By Sharon Robb
TOKYO, Japan, July 25, 2021–In a thrilling showdown, Ariarne Titmus of Australia knocked off defending champion and world record holder Katie Ledecky Sunday at the Tokyo Aquatics Centre.
Swimming side-by-side in the 400-meter freestyle, the Tasmanian-born Titmus, 20, closed the gap to 2/10ths of a second at the 300-meter mark and pulled ahead in the final 50 meters to win in 3:56.69, an Oceanic women’s record and second fastest time in history.
Titmus, ranked No. 1 in the world, handed Ledecky, 24, her first individual Olympic loss. The American finished in 3:57.36, her second fastest career time. China’s Bingjie Li was third in an Asian record 4:01.88.
“I can’t believe it, I’m trying to contain my emotions,” Titmus said. “This past year I don’t know whether it’s gone fast or slow, but to get here was a relief. To come here and do the job, I’m over the moon.
“I thanked her, I wouldn’t be here without her. She set this incredible standard. I’ve been trying to chase her, it’s really exciting now we have this battle going. It’s really fun to race.
“I tried to stay as composed as I could. Then just tried to stick to my race plan. I can’t believe I pulled it off.”
The Ledecky-Titmus matchup was one of the most anticipated and talked-about Olympic races. Titmus had defeated Ledecky at the 2019 World Championships in South Korea in the 400 freestyle but Ledecky had a severe stomach virus. In June, Titmus had flirted with Ledecky’s world record of 3:56.46 when she went 3:56.90 at her country’s Olympic trials.
Titmus won the first individual gold medal for Australia since Stephanie Rice in 2008.
“I looked at the 300 and saw she was right there,” Ledecky said. “I knew it would be a fight to the finish. I can’t be disappointed. I did my best, I fought tooth and nail. She said she couldn’t have done it without me and I think she pushed me.”
Titmus’ coach Dean Boxall was emotional and animated after watching his swimmer touch first, running and gyrating in the stands.
It ended Ledecky’s quest to win the first of five possible gold medals. The two will meet again in the 200 and 800 freestyles and 4×200 freestyle relay.
In the men’s 4×100-meter freestyle relay final, anchor leg Zach Apple pulled away with a 46.6 split for a 9/10ths of a second lead to clinch the win for the U.S. in 3:08.97. Italy was second in 3:10.11 and Australia third in 3:10.22.
Floridian Caeleb Dressel led off in 47.2 followed by Blake Pieroni in 47.5 and Bowen Becker in 47.4 who led by 2/10ths after the third leg.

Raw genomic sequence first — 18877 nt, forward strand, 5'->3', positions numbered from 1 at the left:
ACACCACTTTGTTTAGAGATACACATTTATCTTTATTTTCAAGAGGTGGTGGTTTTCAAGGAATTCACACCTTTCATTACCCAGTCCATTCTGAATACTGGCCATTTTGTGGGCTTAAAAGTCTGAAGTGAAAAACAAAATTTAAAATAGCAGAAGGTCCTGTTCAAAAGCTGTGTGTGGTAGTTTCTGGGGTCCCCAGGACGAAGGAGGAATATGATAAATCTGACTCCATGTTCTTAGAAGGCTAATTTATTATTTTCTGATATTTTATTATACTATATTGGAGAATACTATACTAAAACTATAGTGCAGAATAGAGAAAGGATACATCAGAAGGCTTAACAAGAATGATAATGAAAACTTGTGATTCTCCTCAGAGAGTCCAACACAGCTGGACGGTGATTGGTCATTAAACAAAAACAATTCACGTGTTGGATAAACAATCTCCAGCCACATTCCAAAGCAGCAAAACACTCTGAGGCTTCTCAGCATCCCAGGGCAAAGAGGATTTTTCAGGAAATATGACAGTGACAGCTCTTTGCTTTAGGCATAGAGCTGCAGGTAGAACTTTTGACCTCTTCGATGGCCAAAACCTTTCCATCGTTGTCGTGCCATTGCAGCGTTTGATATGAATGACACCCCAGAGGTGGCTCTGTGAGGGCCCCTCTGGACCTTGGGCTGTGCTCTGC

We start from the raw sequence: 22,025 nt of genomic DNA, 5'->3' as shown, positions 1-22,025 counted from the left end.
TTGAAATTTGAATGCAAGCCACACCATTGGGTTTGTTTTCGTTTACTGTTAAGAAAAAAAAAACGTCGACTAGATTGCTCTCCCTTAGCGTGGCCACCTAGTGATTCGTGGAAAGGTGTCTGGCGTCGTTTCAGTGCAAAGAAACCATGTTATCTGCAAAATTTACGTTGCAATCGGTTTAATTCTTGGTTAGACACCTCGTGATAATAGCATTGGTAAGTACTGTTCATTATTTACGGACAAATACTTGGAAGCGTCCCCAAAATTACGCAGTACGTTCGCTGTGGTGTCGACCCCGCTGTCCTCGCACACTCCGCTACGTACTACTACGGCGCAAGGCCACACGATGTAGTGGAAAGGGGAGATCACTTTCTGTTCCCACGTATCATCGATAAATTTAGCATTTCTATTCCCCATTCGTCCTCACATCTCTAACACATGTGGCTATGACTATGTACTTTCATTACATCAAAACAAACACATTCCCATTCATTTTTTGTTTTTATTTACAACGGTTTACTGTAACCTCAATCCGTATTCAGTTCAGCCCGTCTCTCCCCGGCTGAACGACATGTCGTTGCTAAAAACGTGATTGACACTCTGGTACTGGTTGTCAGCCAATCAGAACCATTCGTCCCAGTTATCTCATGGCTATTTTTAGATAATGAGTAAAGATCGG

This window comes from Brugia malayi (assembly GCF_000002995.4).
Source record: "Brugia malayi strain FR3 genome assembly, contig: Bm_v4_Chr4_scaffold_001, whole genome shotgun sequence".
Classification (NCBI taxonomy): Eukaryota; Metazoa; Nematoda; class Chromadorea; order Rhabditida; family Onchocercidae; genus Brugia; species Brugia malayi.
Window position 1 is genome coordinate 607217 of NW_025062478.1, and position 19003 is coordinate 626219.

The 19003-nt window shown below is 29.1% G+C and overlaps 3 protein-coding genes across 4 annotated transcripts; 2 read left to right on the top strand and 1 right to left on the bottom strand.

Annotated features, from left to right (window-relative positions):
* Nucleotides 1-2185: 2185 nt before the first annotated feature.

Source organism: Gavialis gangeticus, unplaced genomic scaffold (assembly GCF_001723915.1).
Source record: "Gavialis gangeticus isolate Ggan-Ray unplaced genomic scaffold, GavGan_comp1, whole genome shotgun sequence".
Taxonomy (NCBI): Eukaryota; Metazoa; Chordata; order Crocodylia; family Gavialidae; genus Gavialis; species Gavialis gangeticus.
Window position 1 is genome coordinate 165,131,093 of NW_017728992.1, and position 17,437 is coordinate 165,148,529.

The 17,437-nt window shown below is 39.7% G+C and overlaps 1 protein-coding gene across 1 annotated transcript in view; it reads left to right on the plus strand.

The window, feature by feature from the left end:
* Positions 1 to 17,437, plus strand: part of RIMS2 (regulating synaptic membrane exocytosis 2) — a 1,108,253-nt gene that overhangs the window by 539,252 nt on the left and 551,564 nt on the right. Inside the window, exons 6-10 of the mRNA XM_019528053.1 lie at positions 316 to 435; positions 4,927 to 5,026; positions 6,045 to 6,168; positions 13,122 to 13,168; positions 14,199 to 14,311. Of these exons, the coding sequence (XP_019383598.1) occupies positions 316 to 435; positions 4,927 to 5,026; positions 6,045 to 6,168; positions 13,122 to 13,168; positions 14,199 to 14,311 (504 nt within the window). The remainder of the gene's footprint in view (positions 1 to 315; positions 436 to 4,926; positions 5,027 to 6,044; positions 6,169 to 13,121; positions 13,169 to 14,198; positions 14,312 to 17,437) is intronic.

“We knew there was a huge target on our back,” said Dressel, a Clay High School, Bolles Club and Florida alum. “I’d say we dominated that pretty well. We’re never going to doubt ourselves, that’s not how the U.S. team works. We had a couple people rule us out in that event. We’re never going to take that so it feels nice to dominate and have it back on home soil.”
The U.S. men have won two of the last three Olympic 400 relays.
Local swimmers results:
Azura’s Celina Marquez of El Salvador, fifth in her heat of the 100-meter backstroke in 1:03.75.
Aruba’s Mikel Schreuders, an NSU University School/Pine Crest Club alum, second in his heat of the 200-meter freestyle in 1:49.43.
Azura’s Joaquin Vargas of Peru, third in his heat of the 200-meter freestyle in 1:49.93.
In other championship medal finals:
Women’s 100-meter butterfly:
Canadian Maggie MacNeil, in the outside lane, swam the second fastest time in history to win the gold medal in 55.59 ahead of China’s Yufei Zhang in 55.64 and Aussie Emma McKeon in 55.72. American 18-year-old Stanford-commit Torri Huske o f Arlington, Va. missed the podium by 1/100ths in 55.73. MacNeil, World and Pan Pac champion who swims at University of Michigan, is the first Canadian to win the gold medal in the event. Swimming without her contact lenses, it took her a while to focus on the scoreboard and realize she was listed first. World and Olympic record holder Sarah Sjoestroem of Sweden, who bounced back from a shattered elbow sustained slipping on ice, was seventh in 56.91.
Men’s 100-meter breaststroke: Defending champion, world record holder and heavy favorite Adam Peaty of Great Britain won back-to-back Olympic gold in 57.37 ahead of Arno Kamminga of the Netherlands in 58.00, the first medal in the event for his country and Nicolo Martinenghi of Italy in 58.33. American medal favorite Michael Andrew finished out of the medals placing fourth in 58.84.
100-meter butterfly: 1. Maggie MacNeil, CAN 55.59, 2. Yufei Zhang, CHINA 55.64, 3. Emma McKeon, AUS 55.72.
400-meter freestyle: 1. Ariarne Titmus, AUS 3:56.69, 2. Katie Ledecky, US 3:57.36, 3. Bingjie Li, CHINA 4:01.08.
100-meter breaststroke: 1. Adam Peaty, GBR 57.37, 2. Arno Kamminga, Netherlands 58.00, 3. Nicolo Martinenghi, ITA 58.33.
4×100-meter freestyle relay: 1. United States 3:08.97, 2. Italy 3:10.11, 3. Australia 3:10.22.
Sharon Robb can be reached at firstname.lastname@example.org